For Bondings 2.0‘s full coverage of controversies around St. Patrick’s Day parades, please click here.

Robert Shine, New Ways Ministry, March 18, 2017

Gay and Irish? Yes! And Marching, Too!

Each year for the past few decades, there have been disputes over whether LGBT marchers can participate in annual St. Patrick’s Day parades, disputes reflecting the larger conflict over whether one can be at once LGBT, Irish, and Catholic. Brendan Fay, a gay Catholic man who has spearheaded efforts for inclusion at New York City’s parade, recently spoke to The Irish Times about the parades, the church, and being an advocate for equality.

image
Brendan Fay, second from the left, marching in New York City’s parade last year. Second from right is Edith Windsor, whose 2013 U.S. Supreme Court case struck down the federal Defense of Marriage Act.

It was only in 2016 that Fay’s Lavender and Green Alliance was allowed to march in the parade down Fifth Avenue. Organizers were facing massive pressure from politicians and corporate sponsors.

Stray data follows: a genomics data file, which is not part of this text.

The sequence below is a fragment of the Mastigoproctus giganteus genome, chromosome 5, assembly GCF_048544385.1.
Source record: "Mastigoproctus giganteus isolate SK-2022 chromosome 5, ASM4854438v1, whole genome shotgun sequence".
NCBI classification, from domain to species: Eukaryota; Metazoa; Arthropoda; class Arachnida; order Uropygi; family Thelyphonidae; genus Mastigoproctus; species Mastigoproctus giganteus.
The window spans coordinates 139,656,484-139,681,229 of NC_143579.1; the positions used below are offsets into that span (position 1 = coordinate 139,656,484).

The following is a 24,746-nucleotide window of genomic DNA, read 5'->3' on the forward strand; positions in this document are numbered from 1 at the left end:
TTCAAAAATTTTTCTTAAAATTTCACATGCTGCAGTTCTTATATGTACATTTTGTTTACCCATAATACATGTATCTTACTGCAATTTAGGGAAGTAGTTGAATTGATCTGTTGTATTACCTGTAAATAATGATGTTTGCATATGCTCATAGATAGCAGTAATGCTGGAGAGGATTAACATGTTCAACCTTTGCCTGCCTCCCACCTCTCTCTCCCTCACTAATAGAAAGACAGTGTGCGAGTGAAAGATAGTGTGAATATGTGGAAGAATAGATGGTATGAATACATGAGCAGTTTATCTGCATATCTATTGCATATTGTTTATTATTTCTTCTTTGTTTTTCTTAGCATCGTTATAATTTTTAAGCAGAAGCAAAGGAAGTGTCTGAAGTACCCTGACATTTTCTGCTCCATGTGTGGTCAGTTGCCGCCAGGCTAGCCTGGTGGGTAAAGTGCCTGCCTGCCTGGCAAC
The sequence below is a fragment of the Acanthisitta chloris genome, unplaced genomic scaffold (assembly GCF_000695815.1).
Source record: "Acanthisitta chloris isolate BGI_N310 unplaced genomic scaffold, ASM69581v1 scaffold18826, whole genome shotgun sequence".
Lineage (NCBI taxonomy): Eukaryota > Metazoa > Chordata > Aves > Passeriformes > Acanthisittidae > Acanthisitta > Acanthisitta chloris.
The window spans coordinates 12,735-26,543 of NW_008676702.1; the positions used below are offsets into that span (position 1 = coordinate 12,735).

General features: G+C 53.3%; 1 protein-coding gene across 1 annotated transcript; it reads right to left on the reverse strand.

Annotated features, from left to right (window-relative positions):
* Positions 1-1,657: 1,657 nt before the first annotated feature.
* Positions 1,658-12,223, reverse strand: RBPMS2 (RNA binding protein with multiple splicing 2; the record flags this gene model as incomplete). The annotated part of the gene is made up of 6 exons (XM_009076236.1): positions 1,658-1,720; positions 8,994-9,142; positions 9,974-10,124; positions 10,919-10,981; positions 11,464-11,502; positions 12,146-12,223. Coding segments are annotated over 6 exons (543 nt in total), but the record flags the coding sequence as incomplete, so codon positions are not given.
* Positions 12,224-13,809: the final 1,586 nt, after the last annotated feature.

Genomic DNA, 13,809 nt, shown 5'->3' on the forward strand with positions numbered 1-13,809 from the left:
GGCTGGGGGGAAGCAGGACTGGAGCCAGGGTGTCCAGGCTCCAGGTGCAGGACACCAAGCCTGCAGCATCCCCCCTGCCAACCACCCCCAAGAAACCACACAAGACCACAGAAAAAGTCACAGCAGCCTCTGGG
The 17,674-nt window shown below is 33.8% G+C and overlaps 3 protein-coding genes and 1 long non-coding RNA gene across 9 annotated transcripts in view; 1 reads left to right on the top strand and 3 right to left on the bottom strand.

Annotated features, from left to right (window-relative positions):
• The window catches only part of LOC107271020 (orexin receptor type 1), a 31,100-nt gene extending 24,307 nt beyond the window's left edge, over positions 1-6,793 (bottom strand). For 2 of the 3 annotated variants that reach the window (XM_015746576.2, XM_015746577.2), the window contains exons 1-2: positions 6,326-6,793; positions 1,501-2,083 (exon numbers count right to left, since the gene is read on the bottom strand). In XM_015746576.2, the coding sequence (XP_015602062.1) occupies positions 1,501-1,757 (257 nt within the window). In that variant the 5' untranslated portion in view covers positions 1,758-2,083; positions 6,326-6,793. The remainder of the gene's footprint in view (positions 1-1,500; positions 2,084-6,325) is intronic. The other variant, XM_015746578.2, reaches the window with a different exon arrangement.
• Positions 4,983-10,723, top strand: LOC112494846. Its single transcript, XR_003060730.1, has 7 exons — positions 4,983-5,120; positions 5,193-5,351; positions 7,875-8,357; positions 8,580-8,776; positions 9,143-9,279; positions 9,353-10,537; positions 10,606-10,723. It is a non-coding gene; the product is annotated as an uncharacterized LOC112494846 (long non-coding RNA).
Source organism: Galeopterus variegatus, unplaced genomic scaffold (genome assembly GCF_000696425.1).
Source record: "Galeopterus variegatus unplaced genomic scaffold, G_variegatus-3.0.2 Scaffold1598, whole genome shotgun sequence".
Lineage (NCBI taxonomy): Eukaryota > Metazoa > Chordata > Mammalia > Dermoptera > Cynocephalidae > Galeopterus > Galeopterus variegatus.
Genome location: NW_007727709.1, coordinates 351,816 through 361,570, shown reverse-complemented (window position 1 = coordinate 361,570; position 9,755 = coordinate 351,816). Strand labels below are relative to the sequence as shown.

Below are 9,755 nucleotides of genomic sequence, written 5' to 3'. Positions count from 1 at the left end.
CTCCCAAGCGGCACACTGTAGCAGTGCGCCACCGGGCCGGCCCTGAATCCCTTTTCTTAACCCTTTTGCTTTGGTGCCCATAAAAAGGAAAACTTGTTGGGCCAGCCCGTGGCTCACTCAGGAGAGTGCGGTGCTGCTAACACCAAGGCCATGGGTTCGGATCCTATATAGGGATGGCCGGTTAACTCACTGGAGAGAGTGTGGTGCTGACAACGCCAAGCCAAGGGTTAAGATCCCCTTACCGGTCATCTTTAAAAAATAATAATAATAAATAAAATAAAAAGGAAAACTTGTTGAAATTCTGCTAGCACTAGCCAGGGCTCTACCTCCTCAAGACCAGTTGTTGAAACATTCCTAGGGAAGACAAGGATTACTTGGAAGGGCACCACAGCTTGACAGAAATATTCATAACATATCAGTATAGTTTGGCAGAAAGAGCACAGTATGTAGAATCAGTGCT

According to Fay, finally marching after more than two decades of advocacy was “for many of us, a day we will never forget for the rest of our lives.” Fay said it was especially meaningful for LGBT Irish immigrants, ending “years of awful, painful exclusion” and allowing them to participate authentically in these celebrations of their culture.

The larger struggle for acceptance in New York City’s Irish community has likewise been challenging. Fay described the put downs from LGBT-negative people:

“There’s not too many people know what its like to be barred; to be told you do not belong, you’re not part of us. . .We’ve all this sort of lip service to the Irish hospitality and welcome, but certainly not if you’re lesbian or gay and in New York and seeking a welcome in your own community. . .